A radical water czar is cashiered by his board

 

It is not on quite the scale as the 1989 defeat of Denver's $1 billion Two Forks Dam, but it is worth a mention. On July 16, the Colorado River Water Conservation District board fired its secretary-engineer, Rolly Fischer, after 28 years on the job.

Fischer was fired - officially he resigned - in large part because of an excellent piece of investigative journalism by Heather McGregor in the Grand Junction Daily Sentinel.

The Sentinel's three-day series centered on Fischer's financial abuses and extravagances: his $105,000 salary with a $10,000 bonus for finishing a dam on schedule; the district's exclusive use of an office-temporary firm he and his wife own; his use of a River District vehicle for personal travel; charges of unfairness from several employees; and so on.

The series started on the Sunday front page, the day before the River District's quarterly meeting in Glenwood Springs. As the last part of the series was being circulated on Tuesday, Fischer was giving a farewell talk to his staff and 15-person board.

One element was missing in Fisher's abrupt departure. When President George Bush stopped the Two Forks Dam, it signaled the West that the nation had turned against large dams. But Fischer was ushered out without the debate on fundamental issues that might have enlightened Colorado.

There is a lot to debate. The River District should be the most important water entity in western Colorado. Once named the Western Slope Protective Association, it is supported by a property tax on people living in the 15 counties within the Colorado River Basin. Until relatively recently, the district used that tax money to file on potential water rights and dam sites in the basin, and to litigate or lobby against water diversions from the Colorado River through the Rockies to the populous Front Range on the eastern slope of the mountains.

But Fischer was not interested in just defending the Colorado River Basin and in slowly planning for the future. In 1986, he reached an agreement with Denver to build the Wolford Mountain Reservoir so that Denver could divert more water. The key for Fischer was that his district - at long last - got to build a dam. The key for Denver was that the river district agreed to sit out the Two Forks fight, thereby betraying its primary purpose.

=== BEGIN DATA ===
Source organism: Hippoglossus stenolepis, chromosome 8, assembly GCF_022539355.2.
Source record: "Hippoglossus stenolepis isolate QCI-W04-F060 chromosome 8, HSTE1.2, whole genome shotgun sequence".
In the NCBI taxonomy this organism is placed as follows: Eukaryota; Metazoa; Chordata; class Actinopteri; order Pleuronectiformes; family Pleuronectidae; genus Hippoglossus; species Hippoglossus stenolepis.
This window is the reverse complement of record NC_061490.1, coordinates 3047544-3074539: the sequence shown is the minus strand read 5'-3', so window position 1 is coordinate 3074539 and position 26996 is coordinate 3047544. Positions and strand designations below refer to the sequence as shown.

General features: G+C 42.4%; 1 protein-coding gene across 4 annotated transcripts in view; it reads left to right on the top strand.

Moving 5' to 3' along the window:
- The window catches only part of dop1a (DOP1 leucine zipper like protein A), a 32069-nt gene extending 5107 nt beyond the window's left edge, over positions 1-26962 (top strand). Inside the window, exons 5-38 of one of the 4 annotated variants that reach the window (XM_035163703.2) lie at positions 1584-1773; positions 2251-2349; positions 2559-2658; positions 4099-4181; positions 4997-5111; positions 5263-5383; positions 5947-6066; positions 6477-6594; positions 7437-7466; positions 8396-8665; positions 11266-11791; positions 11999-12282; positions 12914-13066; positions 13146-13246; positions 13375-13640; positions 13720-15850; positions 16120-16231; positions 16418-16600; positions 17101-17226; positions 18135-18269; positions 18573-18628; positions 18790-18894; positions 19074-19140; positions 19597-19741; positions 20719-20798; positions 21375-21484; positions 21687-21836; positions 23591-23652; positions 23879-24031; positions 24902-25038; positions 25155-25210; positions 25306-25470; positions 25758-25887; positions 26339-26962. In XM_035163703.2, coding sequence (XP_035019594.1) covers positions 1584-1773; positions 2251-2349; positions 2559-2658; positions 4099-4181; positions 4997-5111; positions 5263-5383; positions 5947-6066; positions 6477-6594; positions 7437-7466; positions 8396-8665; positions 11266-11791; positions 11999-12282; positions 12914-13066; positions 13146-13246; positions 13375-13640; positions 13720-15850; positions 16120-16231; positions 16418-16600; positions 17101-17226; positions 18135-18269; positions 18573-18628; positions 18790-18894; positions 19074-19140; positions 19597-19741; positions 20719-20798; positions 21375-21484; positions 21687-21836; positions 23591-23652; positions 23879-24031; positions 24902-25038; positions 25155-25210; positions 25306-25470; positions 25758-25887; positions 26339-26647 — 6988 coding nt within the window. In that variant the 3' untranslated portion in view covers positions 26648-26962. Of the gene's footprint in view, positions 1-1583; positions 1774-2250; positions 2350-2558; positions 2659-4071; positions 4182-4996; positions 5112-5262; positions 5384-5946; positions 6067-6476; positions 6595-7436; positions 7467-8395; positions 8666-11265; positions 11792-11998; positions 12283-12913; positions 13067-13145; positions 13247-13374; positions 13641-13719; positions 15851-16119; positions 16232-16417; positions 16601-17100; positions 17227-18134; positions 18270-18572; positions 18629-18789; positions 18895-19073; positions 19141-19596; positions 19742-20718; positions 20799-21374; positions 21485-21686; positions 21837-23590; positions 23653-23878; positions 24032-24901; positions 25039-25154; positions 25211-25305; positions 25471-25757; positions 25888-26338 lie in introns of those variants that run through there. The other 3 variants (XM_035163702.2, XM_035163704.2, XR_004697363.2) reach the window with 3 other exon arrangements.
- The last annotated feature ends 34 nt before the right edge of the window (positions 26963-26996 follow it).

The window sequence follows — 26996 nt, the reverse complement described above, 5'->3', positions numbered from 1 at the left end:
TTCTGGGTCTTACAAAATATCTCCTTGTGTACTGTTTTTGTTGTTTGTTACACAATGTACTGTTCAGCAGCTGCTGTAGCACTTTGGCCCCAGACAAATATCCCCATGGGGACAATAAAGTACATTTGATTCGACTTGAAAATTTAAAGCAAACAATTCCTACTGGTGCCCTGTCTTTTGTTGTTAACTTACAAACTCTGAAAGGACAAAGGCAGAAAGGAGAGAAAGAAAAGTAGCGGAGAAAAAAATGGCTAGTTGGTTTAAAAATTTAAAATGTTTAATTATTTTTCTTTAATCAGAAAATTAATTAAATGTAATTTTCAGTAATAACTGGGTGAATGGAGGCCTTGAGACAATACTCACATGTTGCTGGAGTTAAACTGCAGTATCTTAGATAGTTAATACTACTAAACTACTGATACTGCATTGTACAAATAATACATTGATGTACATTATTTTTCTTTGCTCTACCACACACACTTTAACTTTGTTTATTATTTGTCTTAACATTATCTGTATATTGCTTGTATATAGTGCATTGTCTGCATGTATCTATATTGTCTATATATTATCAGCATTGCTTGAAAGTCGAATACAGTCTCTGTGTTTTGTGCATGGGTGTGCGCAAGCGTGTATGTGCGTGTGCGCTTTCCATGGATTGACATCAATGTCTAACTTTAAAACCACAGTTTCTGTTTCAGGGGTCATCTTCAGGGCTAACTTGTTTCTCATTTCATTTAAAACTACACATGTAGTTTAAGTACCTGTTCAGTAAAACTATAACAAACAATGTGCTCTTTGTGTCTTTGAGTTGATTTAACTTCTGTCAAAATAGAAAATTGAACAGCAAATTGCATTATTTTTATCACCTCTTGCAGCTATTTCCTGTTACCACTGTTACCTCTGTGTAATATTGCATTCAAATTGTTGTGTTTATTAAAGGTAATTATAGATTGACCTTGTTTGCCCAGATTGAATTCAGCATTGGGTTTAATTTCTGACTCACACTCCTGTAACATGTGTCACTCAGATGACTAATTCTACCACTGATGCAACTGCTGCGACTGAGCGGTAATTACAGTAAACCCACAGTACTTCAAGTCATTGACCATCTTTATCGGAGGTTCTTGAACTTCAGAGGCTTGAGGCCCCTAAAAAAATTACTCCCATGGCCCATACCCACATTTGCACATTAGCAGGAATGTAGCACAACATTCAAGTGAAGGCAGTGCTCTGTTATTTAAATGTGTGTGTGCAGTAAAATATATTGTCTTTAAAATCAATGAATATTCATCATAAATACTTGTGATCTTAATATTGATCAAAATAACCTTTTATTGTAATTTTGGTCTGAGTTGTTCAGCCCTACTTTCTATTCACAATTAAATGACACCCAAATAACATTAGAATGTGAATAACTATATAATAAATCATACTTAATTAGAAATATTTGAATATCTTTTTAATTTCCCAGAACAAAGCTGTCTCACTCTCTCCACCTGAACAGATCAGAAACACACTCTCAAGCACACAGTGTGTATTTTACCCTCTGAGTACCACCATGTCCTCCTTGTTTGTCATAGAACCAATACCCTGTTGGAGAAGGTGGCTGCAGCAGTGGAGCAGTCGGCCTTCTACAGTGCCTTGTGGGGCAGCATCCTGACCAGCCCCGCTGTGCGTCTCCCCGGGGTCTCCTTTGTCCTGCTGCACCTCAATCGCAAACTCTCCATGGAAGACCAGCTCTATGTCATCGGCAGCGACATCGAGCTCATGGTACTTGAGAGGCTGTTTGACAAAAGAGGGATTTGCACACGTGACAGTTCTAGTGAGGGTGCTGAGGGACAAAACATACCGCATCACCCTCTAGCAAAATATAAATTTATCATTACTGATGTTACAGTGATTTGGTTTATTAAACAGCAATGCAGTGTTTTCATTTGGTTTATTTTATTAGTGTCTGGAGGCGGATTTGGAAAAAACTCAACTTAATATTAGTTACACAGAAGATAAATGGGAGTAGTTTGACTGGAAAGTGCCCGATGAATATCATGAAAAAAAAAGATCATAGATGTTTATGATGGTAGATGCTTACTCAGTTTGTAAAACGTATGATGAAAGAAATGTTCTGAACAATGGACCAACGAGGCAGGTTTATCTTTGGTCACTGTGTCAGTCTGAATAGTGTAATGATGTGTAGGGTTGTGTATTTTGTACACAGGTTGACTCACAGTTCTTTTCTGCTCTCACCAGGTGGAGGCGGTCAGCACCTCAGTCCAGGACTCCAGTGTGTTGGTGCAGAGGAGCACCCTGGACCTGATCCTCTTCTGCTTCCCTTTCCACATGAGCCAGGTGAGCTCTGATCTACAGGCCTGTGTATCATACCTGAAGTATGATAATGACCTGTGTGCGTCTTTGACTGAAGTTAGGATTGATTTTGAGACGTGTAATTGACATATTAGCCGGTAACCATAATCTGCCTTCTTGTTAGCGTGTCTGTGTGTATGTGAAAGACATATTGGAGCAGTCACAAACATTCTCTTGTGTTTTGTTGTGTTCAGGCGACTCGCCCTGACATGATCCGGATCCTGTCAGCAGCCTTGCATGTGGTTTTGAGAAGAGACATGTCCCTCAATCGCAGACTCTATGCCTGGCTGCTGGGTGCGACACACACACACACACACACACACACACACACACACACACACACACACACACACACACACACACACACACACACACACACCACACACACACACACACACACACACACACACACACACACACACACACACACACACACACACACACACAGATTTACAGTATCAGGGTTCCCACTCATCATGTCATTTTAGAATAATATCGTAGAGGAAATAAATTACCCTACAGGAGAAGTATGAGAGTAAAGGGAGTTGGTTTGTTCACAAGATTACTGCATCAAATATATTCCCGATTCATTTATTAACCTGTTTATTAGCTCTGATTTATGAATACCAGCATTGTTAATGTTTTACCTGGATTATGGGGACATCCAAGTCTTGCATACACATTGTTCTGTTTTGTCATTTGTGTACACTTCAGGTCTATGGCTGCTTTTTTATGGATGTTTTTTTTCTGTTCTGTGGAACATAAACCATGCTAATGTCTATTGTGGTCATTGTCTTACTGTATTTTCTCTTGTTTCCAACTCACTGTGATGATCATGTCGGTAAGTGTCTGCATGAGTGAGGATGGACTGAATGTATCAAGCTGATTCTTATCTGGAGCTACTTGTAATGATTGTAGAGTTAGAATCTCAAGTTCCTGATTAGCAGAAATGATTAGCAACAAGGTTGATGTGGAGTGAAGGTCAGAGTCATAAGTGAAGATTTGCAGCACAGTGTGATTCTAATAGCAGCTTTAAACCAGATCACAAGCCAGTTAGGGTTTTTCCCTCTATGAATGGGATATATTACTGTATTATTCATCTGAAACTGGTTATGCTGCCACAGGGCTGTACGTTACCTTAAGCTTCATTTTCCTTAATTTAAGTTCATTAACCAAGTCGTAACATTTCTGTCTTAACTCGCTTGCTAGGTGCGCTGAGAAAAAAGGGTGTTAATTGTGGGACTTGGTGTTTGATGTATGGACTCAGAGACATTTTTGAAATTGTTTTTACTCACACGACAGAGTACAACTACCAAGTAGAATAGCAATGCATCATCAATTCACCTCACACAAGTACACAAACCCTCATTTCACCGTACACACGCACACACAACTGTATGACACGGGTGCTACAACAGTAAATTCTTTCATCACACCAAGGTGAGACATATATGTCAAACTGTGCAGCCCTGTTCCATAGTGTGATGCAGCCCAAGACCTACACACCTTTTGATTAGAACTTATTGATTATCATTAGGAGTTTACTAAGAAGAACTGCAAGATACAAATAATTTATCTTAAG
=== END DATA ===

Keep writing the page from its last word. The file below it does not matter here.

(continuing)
In addition to dams, Fischer was obsessed by the Endangered Species Act. He couldn't stand it that the presence of humpbacked chub and other threatened or endangered species in the Colorado River drainage made water development more difficult. So he worked hard to convince Congress to gut the act.

In an ideal world, western Colorado would have debated Fischer's willingness to send Colorado River water to Denver; his hatred of environmental regulations; and the undemocratic nature of the outfit he governed. (The River District board, although it raised $1.8 million in property taxes in 1995, is appointed by the county commissioners in each county.)

But it is at least possible that these larger issues did play a quiet role in Fishcer's departure. The River District board's quickness to fire Fischer once the Sentinel had struck the first blow shows that his position was already weak; western Colorado may have come to understand that Fischer's policies were firmly stuck in a vanished past.

There is another possible lesson: Fischer was finally let go because he betrayed the region's rural life and values. It is a familiar story. Rural leaders, including the leading attorneys, auto dealers, the most prosperous business people, the heads of banks and of such institutions as water boards and land-grant universities, often have little respect or affection for rural people and rural ways.

However big their belt buckles and shiny their cowboy boots, they seem intent on aping suburbia, with its country clubs and shopping malls.

Fischer could have seen the Endangered Species Act and the fish in the Colorado River as tools for protecting rural ways, or for cushioning the transition to a different society. Instead, he saw them as obstacles to faster development and more urbanization. And so he turned the River District from a conservative institution that fought to conserve rural resources into a radical institution run in a high-handed and profligate way.

Ed Marston is publisher of High Country News.

Note: the opinions expressed in this column are those of the writer and do not necessarily reflect those of High Country News, its board or staff. If you'd like to share an opinion piece of your own, please write Betsy Marston at [email protected].

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